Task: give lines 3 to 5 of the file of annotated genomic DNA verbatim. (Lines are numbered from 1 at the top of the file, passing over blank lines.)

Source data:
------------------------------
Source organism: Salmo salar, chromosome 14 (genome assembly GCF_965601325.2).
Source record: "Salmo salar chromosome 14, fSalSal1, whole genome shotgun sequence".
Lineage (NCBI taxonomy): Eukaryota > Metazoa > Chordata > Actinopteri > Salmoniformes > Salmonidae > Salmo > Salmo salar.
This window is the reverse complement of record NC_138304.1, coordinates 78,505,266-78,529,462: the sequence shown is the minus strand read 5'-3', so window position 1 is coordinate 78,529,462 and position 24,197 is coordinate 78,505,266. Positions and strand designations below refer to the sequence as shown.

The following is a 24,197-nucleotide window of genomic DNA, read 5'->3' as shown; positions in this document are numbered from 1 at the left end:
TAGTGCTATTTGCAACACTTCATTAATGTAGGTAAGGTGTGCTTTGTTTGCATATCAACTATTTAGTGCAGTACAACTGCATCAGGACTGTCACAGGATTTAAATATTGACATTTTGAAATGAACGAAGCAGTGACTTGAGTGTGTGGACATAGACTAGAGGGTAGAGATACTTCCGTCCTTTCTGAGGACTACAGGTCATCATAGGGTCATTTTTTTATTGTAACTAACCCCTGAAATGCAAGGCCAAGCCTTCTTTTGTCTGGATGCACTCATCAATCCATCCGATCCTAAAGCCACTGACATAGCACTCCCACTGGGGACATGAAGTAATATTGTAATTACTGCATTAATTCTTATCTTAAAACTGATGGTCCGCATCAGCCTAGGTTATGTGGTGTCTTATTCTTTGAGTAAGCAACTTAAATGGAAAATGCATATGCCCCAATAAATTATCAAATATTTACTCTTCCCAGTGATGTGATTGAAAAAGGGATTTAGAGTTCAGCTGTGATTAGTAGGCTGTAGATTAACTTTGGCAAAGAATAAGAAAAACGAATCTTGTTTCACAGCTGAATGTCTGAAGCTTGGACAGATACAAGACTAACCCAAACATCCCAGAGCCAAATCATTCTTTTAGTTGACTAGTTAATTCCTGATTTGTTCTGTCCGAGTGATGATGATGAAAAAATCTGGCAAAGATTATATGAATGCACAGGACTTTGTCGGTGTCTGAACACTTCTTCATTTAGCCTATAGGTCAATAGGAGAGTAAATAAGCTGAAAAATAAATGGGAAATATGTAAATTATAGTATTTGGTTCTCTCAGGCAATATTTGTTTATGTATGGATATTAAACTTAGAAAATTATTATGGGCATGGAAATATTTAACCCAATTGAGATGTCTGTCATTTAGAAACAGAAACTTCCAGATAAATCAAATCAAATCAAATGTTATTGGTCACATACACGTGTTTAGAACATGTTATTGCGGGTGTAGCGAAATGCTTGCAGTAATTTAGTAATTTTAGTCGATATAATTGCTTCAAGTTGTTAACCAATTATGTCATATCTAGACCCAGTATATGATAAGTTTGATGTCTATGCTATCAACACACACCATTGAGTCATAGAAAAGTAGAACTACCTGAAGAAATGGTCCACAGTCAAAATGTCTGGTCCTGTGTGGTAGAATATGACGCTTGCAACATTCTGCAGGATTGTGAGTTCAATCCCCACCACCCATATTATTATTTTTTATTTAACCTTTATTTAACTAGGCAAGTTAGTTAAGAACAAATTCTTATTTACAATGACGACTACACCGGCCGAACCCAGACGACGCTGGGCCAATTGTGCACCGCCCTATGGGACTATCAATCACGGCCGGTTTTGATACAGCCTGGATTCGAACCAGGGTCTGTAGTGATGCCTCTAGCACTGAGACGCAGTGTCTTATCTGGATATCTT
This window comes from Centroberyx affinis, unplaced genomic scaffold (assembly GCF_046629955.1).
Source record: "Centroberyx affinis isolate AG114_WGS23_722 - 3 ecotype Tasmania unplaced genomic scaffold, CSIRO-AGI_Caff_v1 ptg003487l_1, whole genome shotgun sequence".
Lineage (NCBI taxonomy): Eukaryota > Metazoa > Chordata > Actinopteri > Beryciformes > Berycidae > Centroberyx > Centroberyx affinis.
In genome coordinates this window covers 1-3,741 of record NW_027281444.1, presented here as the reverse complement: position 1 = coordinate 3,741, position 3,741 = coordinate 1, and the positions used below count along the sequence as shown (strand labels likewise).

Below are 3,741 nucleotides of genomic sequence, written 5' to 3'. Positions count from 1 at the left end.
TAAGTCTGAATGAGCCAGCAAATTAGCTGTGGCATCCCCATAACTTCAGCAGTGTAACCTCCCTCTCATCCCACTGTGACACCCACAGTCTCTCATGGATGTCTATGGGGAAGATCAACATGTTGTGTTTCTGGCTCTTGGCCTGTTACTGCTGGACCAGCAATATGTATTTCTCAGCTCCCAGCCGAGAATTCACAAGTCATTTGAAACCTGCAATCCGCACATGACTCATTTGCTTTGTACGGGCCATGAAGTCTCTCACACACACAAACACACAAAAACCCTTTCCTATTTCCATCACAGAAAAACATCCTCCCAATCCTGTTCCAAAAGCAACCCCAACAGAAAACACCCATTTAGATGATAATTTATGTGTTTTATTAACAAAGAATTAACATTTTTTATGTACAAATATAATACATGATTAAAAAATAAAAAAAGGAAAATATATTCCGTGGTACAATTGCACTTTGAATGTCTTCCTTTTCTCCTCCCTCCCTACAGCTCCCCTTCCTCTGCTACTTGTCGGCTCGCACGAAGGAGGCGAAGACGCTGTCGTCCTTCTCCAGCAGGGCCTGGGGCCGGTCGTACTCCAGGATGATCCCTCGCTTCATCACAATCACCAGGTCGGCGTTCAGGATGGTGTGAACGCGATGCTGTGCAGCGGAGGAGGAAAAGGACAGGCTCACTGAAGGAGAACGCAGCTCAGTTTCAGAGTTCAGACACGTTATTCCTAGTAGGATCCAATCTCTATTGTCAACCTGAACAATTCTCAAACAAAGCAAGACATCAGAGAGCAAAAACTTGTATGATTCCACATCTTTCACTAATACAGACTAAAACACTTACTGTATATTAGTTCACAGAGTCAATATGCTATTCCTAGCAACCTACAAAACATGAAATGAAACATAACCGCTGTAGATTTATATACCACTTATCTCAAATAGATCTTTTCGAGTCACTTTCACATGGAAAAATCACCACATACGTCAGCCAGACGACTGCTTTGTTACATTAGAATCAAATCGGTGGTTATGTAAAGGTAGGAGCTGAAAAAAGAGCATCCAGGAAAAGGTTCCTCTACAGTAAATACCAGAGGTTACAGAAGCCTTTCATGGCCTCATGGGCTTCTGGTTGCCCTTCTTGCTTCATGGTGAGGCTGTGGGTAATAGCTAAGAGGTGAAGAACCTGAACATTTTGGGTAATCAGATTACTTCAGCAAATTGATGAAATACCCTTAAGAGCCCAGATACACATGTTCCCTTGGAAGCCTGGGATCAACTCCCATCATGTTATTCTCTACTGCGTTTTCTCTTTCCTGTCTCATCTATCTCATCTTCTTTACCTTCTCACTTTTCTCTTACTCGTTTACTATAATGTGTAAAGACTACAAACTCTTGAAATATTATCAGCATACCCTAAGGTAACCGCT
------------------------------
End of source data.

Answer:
Lineage (NCBI taxonomy): Eukaryota > Metazoa > Chordata > Actinopteri > Salmoniformes > Salmonidae > Salmo > Salmo salar.
This window is the reverse complement of record NC_138304.1, coordinates 78,505,266-78,529,462: the sequence shown is the minus strand read 5'-3', so window position 1 is coordinate 78,529,462 and position 24,197 is coordinate 78,505,266. Positions and strand designations below refer to the sequence as shown.

The following is a 24,197-nucleotide window of genomic DNA, read 5'->3' as shown; positions in this document are numbered from 1 at the left end: